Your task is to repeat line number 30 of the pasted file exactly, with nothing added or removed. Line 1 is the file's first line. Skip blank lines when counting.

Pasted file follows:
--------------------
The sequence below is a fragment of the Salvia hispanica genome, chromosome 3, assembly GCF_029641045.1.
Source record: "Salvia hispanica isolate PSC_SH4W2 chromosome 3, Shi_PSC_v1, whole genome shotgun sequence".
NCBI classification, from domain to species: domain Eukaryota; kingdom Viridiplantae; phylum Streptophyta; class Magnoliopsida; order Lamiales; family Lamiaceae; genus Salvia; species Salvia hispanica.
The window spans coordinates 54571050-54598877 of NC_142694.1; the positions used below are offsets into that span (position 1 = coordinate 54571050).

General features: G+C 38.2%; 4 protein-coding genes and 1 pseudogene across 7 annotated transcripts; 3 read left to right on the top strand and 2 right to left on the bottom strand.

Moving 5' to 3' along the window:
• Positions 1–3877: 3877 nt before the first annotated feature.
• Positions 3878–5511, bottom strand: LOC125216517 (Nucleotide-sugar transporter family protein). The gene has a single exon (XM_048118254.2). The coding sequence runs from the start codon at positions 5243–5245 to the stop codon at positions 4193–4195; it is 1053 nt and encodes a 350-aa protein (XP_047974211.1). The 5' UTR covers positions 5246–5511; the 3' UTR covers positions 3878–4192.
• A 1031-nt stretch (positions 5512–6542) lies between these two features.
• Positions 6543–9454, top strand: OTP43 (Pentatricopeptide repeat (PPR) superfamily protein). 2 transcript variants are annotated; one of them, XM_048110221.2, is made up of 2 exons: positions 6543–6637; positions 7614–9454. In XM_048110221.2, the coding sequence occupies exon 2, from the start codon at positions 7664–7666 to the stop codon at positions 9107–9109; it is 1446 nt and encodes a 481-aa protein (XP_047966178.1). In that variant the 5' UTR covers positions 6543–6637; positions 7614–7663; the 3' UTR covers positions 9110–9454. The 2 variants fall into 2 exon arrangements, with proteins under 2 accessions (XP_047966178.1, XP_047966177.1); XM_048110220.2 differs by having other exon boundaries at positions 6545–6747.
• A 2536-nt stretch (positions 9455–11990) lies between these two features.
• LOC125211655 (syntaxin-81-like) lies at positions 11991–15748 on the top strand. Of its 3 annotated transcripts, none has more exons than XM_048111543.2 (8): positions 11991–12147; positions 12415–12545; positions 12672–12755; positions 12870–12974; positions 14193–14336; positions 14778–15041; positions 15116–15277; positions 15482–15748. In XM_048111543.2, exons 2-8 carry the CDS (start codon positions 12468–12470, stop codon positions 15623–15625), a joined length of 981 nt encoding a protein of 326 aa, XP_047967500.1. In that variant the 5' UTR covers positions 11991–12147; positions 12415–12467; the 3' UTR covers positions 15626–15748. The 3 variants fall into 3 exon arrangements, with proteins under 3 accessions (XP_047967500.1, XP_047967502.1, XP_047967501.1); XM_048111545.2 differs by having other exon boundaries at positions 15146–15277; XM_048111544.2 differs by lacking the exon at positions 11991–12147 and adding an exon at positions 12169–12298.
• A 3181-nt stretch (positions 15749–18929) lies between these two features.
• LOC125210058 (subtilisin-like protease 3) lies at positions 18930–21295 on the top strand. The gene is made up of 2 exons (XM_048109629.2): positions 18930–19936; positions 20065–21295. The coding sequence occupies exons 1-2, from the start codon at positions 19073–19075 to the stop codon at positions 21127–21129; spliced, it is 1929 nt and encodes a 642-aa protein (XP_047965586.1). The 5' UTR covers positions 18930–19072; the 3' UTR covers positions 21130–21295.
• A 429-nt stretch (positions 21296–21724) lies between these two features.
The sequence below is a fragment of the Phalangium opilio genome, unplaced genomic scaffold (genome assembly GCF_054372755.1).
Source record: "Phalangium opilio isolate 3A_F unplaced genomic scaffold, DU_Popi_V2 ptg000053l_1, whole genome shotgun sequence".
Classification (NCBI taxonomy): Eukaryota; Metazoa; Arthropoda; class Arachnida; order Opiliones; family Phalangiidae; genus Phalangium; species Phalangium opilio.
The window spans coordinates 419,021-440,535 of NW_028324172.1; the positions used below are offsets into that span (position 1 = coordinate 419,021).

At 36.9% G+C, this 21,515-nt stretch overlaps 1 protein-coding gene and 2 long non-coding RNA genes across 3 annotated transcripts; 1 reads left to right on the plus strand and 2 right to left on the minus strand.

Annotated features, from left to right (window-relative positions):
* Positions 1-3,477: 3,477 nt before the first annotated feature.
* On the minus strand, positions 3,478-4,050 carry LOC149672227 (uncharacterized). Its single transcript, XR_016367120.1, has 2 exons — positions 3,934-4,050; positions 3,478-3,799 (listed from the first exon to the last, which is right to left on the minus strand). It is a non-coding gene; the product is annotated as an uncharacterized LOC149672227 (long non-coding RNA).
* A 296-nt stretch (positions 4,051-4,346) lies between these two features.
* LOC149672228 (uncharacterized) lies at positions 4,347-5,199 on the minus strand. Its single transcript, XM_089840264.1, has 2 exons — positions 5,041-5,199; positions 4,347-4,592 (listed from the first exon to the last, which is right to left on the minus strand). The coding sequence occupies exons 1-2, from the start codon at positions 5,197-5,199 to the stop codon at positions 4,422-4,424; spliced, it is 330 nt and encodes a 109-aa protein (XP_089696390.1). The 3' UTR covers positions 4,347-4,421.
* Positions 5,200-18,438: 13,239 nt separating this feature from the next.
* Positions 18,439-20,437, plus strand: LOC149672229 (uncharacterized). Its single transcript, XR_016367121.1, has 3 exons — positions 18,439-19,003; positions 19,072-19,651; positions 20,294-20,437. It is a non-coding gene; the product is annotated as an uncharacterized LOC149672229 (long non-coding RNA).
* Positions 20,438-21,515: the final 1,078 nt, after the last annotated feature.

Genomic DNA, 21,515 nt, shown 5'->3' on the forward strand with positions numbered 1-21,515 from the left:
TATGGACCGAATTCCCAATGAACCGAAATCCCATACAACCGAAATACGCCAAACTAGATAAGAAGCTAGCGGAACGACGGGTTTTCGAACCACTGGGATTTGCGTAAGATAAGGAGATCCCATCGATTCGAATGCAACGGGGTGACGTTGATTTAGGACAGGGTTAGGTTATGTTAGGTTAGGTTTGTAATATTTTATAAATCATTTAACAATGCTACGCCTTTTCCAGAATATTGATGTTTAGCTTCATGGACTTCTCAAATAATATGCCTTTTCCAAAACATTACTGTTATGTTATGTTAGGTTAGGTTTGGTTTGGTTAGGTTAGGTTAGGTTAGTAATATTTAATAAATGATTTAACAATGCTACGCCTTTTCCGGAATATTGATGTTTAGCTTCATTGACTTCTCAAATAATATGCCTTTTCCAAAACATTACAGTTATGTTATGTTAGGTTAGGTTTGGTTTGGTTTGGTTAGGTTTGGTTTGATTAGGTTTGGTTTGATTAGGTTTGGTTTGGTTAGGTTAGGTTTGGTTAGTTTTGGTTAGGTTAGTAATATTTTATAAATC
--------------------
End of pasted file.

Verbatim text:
TATGGACCGAATTCCCAATGAACCGAAATCCCATACAACCGAAATACGCCAAACTAGATAAGAAGCTAGCGGAACGACGGGTTTTCGAACCACTGGGATTTGCGTAAGATAAGGAGATCCCATCGATTCGAATGCAACGGGGTGACGTTGATTTAGGACAGGGTTAGGTTATGTTAGGTTAGGTTTGTAATATTTTATAAATCATTTAACAATGCTACGCCTTTTCCAGAATATTGATGTTTAGCTTCATGGACTTCTCAAATAATATGCCTTTTCCAAAACATTACTGTTATGTTATGTTAGGTTAGGTTTGGTTTGGTTAGGTTAGGTTAGGTTAGTAATATTTAATAAATGATTTAACAATGCTACGCCTTTTCCGGAATATTGATGTTTAGCTTCATTGACTTCTCAAATAATATGCCTTTTCCAAAACATTACAGTTATGTTATGTTAGGTTAGGTTTGGTTTGGTTTGGTTAGGTTTGGTTTGATTAGGTTTGGTTTGATTAGGTTTGGTTTGGTTAGGTTAGGTTTGGTTAGTTTTGGTTAGGTTAGTAATATTTTATAAATC